Success principles refer to roadmaps for a company or anyone struggling to achieve the planned objectives. In the implementation of ERP initiative, Keda chose Big Bang approach, although it was deemed risky. In particular, this method contrasts the course readings which advocates for the phased approach in which implementation of parts of the enterprise resource planning system is done by stages. Hence, it takes more time compared to the Keda’s approach but would probably cause fewer disruptions. Similar to provisions of success principles, the Big Bang approach was established to focus on optimism, create value, and improve efficiency. In this context, both the adopted approach and this success principle consider optimism as a key to any opportunity focus. Another similarity is evident in the effort to make a decision and implement it. Once promising options are identified, the best ones are selected, and the plan is developed to ensure opportunities are fully implemented (Leung, 2008). For instance, the company decided to select the Big Bang approach which takes less time compared to the phased method.

Address to Case-Specific Questions

During ERP implementation, Keda faced the risk of peoples’ resistance. One of the main challenges in ERP system’s implementation is user’s resistance; hence, it was anticipated that some users would confront drastic changes till the business became undergone. The risk was evident at various stages of the ERP implementation process. For example, the collocation scheme was opposed. Another risk that Keda faced was production delay that resulted in business disruptions. Lastly, Keda had to decide on technological elements such as data characteristics that made it difficult for the company to choose the right ERP software.

Keda’s PM approach addresses the top ten project management challenges by providing top management support. In particular, the PM approach describes the meaning of top management support and how it should be applied in practice. For instance, top management support was evident in the involvement of company’s executives throughout the process of adopting ERP and also in incidents such as patience for the production delay. Secondly, the PM approach addresses the top management challenges by emphasizing that the roles should be clearly defined, and responsibilities should be appropriately allotted. Lastly, the PM approach stresses the importance of considering ERP as the entire organization’s effort rather than that of IT. As a result, it was easier to coordinate all the departments and realize high efficiency (Leung, 2008).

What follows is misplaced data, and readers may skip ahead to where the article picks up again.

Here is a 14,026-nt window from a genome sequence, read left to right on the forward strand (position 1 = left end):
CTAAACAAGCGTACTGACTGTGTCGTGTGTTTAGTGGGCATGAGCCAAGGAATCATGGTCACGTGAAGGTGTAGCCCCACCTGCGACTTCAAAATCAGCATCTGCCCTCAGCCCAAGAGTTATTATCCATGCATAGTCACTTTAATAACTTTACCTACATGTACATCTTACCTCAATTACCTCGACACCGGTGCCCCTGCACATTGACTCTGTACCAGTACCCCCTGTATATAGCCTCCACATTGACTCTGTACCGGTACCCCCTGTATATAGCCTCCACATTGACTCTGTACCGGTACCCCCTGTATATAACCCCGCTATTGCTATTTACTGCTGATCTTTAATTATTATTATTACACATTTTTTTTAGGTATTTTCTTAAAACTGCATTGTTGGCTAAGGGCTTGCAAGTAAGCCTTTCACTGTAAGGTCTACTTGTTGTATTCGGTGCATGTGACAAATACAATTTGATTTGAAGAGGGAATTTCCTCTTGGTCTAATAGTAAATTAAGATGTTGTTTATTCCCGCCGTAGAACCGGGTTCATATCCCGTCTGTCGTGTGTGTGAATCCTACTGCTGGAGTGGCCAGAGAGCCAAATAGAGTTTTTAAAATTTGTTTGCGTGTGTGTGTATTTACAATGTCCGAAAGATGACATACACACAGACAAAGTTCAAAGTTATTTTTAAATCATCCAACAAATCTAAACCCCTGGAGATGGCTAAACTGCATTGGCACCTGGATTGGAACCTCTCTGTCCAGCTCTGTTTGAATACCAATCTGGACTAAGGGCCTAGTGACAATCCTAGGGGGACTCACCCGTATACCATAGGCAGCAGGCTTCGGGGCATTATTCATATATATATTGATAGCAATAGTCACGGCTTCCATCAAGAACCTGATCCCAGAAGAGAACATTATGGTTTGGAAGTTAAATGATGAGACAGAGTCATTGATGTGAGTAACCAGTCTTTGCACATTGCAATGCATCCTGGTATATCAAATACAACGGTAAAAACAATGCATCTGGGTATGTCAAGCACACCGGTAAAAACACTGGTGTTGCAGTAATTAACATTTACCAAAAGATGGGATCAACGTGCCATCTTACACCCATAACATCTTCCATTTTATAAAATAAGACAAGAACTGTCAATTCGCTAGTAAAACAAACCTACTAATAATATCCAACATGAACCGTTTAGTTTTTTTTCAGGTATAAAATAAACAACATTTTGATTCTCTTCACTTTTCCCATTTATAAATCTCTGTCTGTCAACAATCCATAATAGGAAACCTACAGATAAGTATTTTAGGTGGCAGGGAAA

Personal Takeaways

From this case, I have learned that business leaders should be well-informed about the customers, production, and sales before making business decisions to continue growing and retain its leadership position. Additionally, an entrepreneur should recognize his or her strategic goals before making any decision. Lastly, the case study enlightened me on the importance of putting much energy into research and innovation to draw more opportunities and identify the directions for further development. Additionally, I have learned that time is one of the major business challenges that I will have to overcome to meet the market demand.

In most cases, strategies work in certain cultural settings. For instance, in Keda’s case, the embarrassment was considered a significant punishment as it could result in career’s loss. However, this may not work for enterprise management in other countries. In addition, replacing employees who fail to comply with a particular system deployment may not be effective in other settings because it could create panic and insecurity to the affected. Moreover, some schemes can only work in particular companies. For instance, the collocation scheme that was adopted by Keda could be expensive regarding enterprise disruptions in some organizations.


Keda is a China-based company that mainly manufactures ceramics machinery used in construction. The company’s main competitors are local and foreign firms that triggered it to deploy ERP to reach a better position in the market. In addition, the company adopted Big Bang ERP approach that has many similarities to the success principles. This enabled the enterprise to overcome challenges such as users’ resistance, production delays, and data characteristics. Besides, this approach emphasizes top management support, group effort, and defining roles and responsibilities to overpower top ten management challenges.